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Based on a recent Stack Overflow developer survey, more data scientists are using Python than ever. It’s become the most popular language for data analysis. Python’s ecosystem includes many data science libraries, and some folks that are learning need help navigating the space and choosing the right tools.

With that in mind, let’s explore some common situations you’ll face when using Python for data science. We’ll look at exception handling, converting objects between NumPy and pandas, working with datetime types, and more. Let’s dive in!

## What Is Data Science?

Data science is a collection of processes and methods used by data science to analyze data. Modern data scientists often have to work with huge datasets, gigabytes in size or larger. These datasets are far too large to work with in a spreadsheet. Python data science libraries are able to handle very large datasets without crashing or slowing down.

Pandas and NumPy are two popular choices for working with big data. NumPy provides classes and objects to help programmers work with data. Pandas implements spreadsheet-like DataFrames, and the functions needed to modify and analyze them.

## NumPy Cheat Sheet

Here are some common situations you might face when using NumPy:

• Your data is in a pandas DataFrame and you need to convert it to a NumPy array to save memory or use it with another library.
• You have to work with a very large dataset and a standard NumPy array isn’t performing very well.
• NumPy isn’t throwing exceptions when you’d like it to, and you’re overflowing variables or experiencing odd behavior as a result.

Let’s take these problems one at a time and find the solutions.

### Convert a Pandas DataFrame to NumPy Array

Pandas has a function to convert a two-dimensional NumPy array to a pandas DataFrame. Here’s an example:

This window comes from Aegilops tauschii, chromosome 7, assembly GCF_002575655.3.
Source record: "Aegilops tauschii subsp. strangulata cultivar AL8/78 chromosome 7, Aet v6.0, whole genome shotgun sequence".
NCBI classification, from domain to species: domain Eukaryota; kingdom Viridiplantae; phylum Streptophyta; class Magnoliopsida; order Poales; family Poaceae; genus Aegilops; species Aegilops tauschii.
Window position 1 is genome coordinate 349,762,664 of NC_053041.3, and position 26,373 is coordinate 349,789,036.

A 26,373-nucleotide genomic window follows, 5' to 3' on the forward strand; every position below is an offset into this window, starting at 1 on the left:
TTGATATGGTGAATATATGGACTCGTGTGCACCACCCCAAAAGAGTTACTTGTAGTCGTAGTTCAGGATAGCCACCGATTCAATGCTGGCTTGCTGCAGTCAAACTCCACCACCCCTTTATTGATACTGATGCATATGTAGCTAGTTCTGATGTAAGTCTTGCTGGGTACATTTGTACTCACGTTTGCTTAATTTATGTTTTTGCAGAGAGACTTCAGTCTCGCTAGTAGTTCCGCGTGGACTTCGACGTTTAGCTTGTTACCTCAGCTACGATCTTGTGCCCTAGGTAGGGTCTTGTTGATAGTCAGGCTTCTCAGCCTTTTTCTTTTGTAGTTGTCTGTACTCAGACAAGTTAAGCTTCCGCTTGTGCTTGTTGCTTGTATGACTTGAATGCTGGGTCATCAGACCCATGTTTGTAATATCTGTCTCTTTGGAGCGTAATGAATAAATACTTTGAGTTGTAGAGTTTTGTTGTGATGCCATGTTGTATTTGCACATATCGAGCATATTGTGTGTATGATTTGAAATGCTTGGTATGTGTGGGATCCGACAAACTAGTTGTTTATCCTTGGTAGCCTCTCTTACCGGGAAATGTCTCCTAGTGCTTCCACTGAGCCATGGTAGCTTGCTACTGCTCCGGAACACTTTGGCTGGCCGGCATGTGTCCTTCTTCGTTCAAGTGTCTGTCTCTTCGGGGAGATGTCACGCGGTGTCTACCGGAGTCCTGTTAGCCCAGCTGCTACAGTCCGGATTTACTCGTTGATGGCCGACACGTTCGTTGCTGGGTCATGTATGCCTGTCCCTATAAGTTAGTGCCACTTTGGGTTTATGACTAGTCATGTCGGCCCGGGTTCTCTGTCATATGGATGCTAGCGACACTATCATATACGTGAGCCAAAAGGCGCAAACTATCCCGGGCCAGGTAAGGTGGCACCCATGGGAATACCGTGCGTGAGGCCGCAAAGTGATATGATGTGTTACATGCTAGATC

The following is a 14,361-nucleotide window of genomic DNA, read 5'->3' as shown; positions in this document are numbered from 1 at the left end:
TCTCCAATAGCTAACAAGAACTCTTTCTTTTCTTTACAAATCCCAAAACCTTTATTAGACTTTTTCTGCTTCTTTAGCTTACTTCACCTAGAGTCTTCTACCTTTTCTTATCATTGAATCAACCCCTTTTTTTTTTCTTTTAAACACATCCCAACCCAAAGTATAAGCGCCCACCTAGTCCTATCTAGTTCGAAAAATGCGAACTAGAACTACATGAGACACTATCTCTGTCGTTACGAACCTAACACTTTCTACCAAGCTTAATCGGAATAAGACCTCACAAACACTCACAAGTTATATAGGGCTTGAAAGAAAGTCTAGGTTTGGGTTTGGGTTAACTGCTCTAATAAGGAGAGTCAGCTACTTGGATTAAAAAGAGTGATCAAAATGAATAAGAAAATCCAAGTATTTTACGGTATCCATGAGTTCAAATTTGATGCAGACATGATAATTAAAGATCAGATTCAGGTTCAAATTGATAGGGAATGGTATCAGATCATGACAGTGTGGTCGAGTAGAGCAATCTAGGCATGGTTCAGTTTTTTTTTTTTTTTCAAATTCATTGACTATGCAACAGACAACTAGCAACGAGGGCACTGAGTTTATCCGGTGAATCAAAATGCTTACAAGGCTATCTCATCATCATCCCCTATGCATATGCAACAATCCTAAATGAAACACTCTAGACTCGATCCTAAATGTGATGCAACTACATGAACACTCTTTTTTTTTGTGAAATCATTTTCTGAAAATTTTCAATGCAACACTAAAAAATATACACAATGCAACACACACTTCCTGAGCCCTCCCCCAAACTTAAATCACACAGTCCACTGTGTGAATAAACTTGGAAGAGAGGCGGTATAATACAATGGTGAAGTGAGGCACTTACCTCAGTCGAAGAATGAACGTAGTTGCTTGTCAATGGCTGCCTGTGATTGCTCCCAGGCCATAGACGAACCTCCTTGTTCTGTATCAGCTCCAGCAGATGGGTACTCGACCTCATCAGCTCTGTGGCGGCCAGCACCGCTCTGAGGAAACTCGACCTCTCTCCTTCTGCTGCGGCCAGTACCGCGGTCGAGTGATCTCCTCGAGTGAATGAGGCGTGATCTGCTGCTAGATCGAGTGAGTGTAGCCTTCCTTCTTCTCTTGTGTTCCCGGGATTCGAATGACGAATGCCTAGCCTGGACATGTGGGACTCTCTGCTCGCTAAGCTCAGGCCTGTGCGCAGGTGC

```import numpy
import pandas

two_dimensional_data = [[1, 2, 3],[4, 5, 6],[7, 8, 9],[10, 11, 12],[13, 14, 15]]
pandas_dataframe = pandas.DataFrame(two_dimensional_data)

# Create a NumPy array from a pandas DataFrame
numpy_array = pandas_dataframe.to_numpy()
print(f"NumPy 2D Array:\n{numpy_array}\n")
```

Our code generates this output:

As you can see, it’s easy to convert a pandas DataFrame to a two-dimensional NumPy array with a single function call.

### Working With Large Arrays

You’ll often need to work with very large arrays in data science. numpy.memmap() lets you work with a small portion of a large array without having to load the entire file into memory.

Imagine you have data stored in a 4GB CSV file. Here’s how you’d load it into a memmap array:

```import numpy
from hurry.filesize import size

big_data = numpy.memmap("./big_data.csv")
size_of_numpy_array = size(big_data.size * big_data.itemsize)

print(f"Loaded {size_of_numpy_array} of data into a NumPy array")
```

In the example code, we print the total size of the array:

As expected, our file is loaded into a memmap array. We can now work with our large dataset like any other NumPy array. This array is filled with random values, but let’s print a slice of it to confirm it’s usable:

```import numpy
big_data = numpy.memmap("./big_data.csv")
first_10_values = big_data[:10]

print(f"Our memmap array:\n{first_10_values}")

```

We get the expected output:

Keep in mind that numpy.memmap() does not return a NumPy array, but instead an array-like object. Although they can be accessed, reshaped, sliced, and reordered like an array, there are some key differences. Any memmap array you alter needs to be flushed in order to save it to disk, and arrays that you extend will be padded with zeros by default.

Read the documentation for more on memmap arrays and numpy.memmap().

### Handling Exceptions in NumPy

NumPy issues warnings instead of throwing exceptions. After displaying a warning, NumPy changes the values in our arrays to special characters in an effort to prevent corrupted arrays. But unexpected values can interfere with analysis.

First, let’s take a look at NumPy’s default behavior:

```import numpy

# Create a list of data and load it into a NumPy array
data = [0, 1, 10, 100]
numpy_array = numpy.array(data)